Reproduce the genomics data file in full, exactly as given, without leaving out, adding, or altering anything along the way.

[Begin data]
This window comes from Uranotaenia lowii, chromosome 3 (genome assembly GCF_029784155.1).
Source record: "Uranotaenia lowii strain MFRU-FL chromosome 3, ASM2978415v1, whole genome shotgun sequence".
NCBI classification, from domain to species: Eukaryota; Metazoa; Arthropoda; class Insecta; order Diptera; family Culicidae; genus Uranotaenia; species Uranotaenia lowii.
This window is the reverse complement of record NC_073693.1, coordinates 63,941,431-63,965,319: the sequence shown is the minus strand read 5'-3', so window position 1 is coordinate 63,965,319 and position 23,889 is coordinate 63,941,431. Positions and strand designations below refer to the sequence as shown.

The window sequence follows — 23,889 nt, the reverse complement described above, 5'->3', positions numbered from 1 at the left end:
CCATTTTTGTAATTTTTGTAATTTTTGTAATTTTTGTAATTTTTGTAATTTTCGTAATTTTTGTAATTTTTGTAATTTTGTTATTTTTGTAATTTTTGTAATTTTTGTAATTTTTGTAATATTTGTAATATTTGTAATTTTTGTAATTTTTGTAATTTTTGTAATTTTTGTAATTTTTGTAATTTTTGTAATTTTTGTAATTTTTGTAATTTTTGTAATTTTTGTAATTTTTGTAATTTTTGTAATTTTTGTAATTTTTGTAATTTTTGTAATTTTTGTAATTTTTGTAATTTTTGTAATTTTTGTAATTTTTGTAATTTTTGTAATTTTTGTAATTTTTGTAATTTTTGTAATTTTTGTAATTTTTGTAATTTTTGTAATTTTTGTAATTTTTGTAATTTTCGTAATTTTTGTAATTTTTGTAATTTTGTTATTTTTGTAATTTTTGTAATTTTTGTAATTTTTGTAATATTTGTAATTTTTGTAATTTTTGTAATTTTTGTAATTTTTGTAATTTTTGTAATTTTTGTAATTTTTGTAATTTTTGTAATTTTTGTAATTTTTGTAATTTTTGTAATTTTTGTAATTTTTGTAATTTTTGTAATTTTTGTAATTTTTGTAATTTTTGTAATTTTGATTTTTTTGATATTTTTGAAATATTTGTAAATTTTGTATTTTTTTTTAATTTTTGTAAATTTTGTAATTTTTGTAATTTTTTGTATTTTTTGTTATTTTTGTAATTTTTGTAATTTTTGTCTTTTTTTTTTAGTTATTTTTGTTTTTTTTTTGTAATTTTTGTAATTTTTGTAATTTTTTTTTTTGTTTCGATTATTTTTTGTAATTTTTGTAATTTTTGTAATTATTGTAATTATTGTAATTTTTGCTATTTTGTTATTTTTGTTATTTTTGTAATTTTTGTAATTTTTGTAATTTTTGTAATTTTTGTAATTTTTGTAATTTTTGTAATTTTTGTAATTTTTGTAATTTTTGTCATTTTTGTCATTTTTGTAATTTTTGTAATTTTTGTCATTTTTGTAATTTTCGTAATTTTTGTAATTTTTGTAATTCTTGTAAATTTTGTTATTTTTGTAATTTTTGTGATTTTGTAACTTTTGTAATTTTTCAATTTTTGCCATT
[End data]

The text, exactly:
This window comes from Uranotaenia lowii, chromosome 3 (genome assembly GCF_029784155.1).
Source record: "Uranotaenia lowii strain MFRU-FL chromosome 3, ASM2978415v1, whole genome shotgun sequence".
NCBI classification, from domain to species: Eukaryota; Metazoa; Arthropoda; class Insecta; order Diptera; family Culicidae; genus Uranotaenia; species Uranotaenia lowii.
This window is the reverse complement of record NC_073693.1, coordinates 63,941,431-63,965,319: the sequence shown is the minus strand read 5'-3', so window position 1 is coordinate 63,965,319 and position 23,889 is coordinate 63,941,431. Positions and strand designations below refer to the sequence as shown.

The window sequence follows — 23,889 nt, the reverse complement described above, 5'->3', positions numbered from 1 at the left end:
CCATTTTTGTAATTTTTGTAATTTTTGTAATTTTTGTAATTTTTGTAATTTTCGTAATTTTTGTAATTTTTGTAATTTTGTTATTTTTGTAATTTTTGTAATTTTTGTAATTTTTGTAATATTTGTAATATTTGTAATTTTTGTAATTTTTGTAATTTTTGTAATTTTTGTAATTTTTGTAATTTTTGTAATTTTTGTAATTTTTGTAATTTTTGTAATTTTTGTAATTTTTGTAATTTTTGTAATTTTTGTAATTTTTGTAATTTTTGTAATTTTTGTAATTTTTGTAATTTTTGTAATTTTTGTAATTTTTGTAATTTTTGTAATTTTTGTAATTTTTGTAATTTTTGTAATTTTTGTAATTTTTGTAATTTTTGTAATTTTTGTAATTTTTGTAATTTTCGTAATTTTTGTAATTTTTGTAATTTTGTTATTTTTGTAATTTTTGTAATTTTTGTAATTTTTGTAATATTTGTAATTTTTGTAATTTTTGTAATTTTTGTAATTTTTGTAATTTTTGTAATTTTTGTAATTTTTGTAATTTTTGTAATTTTTGTAATTTTTGTAATTTTTGTAATTTTTGTAATTTTTGTAATTTTTGTAATTTTTGTAATTTTTGTAATTTTTGTAATTTTGATTTTTTTGATATTTTTGAAATATTTGTAAATTTTGTATTTTTTTTTAATTTTTGTAAATTTTGTAATTTTTGTAATTTTTTGTATTTTTTGTTATTTTTGTAATTTTTGTAATTTTTGTCTTTTTTTTTTAGTTATTTTTGTTTTTTTTTTGTAATTTTTGTAATTTTTGTAATTTTTTTTTTTGTTTCGATTATTTTTTGTAATTTTTGTAATTTTTGTAATTATTGTAATTATTGTAATTTTTGCTATTTTGTTATTTTTGTTATTTTTGTAATTTTTGTAATTTTTGTAATTTTTGTAATTTTTGTAATTTTTGTAATTTTTGTAATTTTTGTAATTTTTGTAATTTTTGTCATTTTTGTCATTTTTGTAATTTTTGTAATTTTTGTCATTTTTGTAATTTTCGTAATTTTTGTAATTTTTGTAATTCTTGTAAATTTTGTTATTTTTGTAATTTTTGTGATTTTGTAACTTTTGTAATTTTTCAATTTTTGCCATT